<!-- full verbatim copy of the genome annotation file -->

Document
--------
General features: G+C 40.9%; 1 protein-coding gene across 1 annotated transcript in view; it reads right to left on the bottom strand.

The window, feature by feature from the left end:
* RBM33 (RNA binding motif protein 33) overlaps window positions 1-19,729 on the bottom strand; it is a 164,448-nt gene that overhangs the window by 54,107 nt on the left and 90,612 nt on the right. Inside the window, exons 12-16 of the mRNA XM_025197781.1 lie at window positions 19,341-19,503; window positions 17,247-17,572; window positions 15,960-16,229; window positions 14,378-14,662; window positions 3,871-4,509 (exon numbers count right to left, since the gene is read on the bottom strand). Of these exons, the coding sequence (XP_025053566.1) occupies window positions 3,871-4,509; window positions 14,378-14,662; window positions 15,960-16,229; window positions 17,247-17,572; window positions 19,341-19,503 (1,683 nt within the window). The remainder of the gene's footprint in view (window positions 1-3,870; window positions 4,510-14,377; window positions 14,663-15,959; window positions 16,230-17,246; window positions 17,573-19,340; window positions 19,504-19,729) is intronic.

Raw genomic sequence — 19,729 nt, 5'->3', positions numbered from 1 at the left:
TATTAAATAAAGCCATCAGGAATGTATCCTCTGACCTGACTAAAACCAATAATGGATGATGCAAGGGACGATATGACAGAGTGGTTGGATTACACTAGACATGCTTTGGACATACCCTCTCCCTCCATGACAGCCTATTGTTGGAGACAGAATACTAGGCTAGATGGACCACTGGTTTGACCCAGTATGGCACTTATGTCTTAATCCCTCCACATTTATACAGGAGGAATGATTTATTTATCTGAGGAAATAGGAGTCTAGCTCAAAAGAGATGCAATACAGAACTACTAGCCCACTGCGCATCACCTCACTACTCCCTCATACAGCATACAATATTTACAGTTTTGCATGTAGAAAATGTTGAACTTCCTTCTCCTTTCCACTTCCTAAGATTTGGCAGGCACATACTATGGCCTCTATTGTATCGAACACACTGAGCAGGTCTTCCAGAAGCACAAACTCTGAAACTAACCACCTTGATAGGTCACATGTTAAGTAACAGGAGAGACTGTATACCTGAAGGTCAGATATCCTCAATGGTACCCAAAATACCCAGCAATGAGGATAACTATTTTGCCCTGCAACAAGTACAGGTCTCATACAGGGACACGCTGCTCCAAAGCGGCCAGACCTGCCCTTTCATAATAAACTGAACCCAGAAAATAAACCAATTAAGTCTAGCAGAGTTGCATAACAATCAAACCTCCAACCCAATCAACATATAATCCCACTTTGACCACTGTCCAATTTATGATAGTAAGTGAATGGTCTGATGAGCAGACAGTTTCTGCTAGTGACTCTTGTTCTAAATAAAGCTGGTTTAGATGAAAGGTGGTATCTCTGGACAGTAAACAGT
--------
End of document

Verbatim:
General features: G+C 40.9%; 1 protein-coding gene across 1 annotated transcript in view; it reads right to left on the bottom strand.

The window, feature by feature from the left end:
* RBM33 (RNA binding motif protein 33) overlaps window positions 1-19,729 on the bottom strand; it is a 164,448-nt gene that overhangs the window by 54,107 nt on the left and 90,612 nt on the right. Inside the window, exons 12-16 of the mRNA XM_025197781.1 lie at window positions 19,341-19,503; window positions 17,247-17,572; window positions 15,960-16,229; window positions 14,378-14,662; window positions 3,871-4,509 (exon numbers count right to left, since the gene is read on the bottom strand). Of these exons, the coding sequence (XP_025053566.1) occupies window positions 3,871-4,509; window positions 14,378-14,662; window positions 15,960-16,229; window positions 17,247-17,572; window positions 19,341-19,503 (1,683 nt within the window). The remainder of the gene's footprint in view (window positions 1-3,870; window positions 4,510-14,377; window positions 14,663-15,959; window positions 16,230-17,246; window positions 17,573-19,340; window positions 19,504-19,729) is intronic.

Raw genomic sequence — 19,729 nt, 5'->3', positions numbered from 1 at the left:
TATTAAATAAAGCCATCAGGAATGTATCCTCTGACCTGACTAAAACCAATAATGGATGATGCAAGGGACGATATGACAGAGTGGTTGGATTACACTAGACATGCTTTGGACATACCCTCTCCCTCCATGACAGCCTATTGTTGGAGACAGAATACTAGGCTAGATGGACCACTGGTTTGACCCAGTATGGCACTTATGTCTTAATCCCTCCACATTTATACAGGAGGAATGATTTATTTATCTGAGGAAATAGGAGTCTAGCTCAAAAGAGATGCAATACAGAACTACTAGCCCACTGCGCATCACCTCACTACTCCCTCATACAGCATACAATATTTACAGTTTTGCATGTAGAAAATGTTGAACTTCCTTCTCCTTTCCACTTCCTAAGATTTGGCAGGCACATACTATGGCCTCTATTGTATCGAACACACTGAGCAGGTCTTCCAGAAGCACAAACTCTGAAACTAACCACCTTGATAGGTCACATGTTAAGTAACAGGAGAGACTGTATACCTGAAGGTCAGATATCCTCAATGGTACCCAAAATACCCAGCAATGAGGATAACTATTTTGCCCTGCAACAAGTACAGGTCTCATACAGGGACACGCTGCTCCAAAGCGGCCAGACCTGCCCTTTCATAATAAACTGAACCCAGAAAATAAACCAATTAAGTCTAGCAGAGTTGCATAACAATCAAACCTCCAACCCAATCAACATATAATCCCACTTTGACCACTGTCCAATTTATGATAGTAAGTGAATGGTCTGATGAGCAGACAGTTTCTGCTAGTGACTCTTGTTCTAAATAAAGCTGGTTTAGATGAAAGGTGGTATCTCTGGACAGTAAACAGT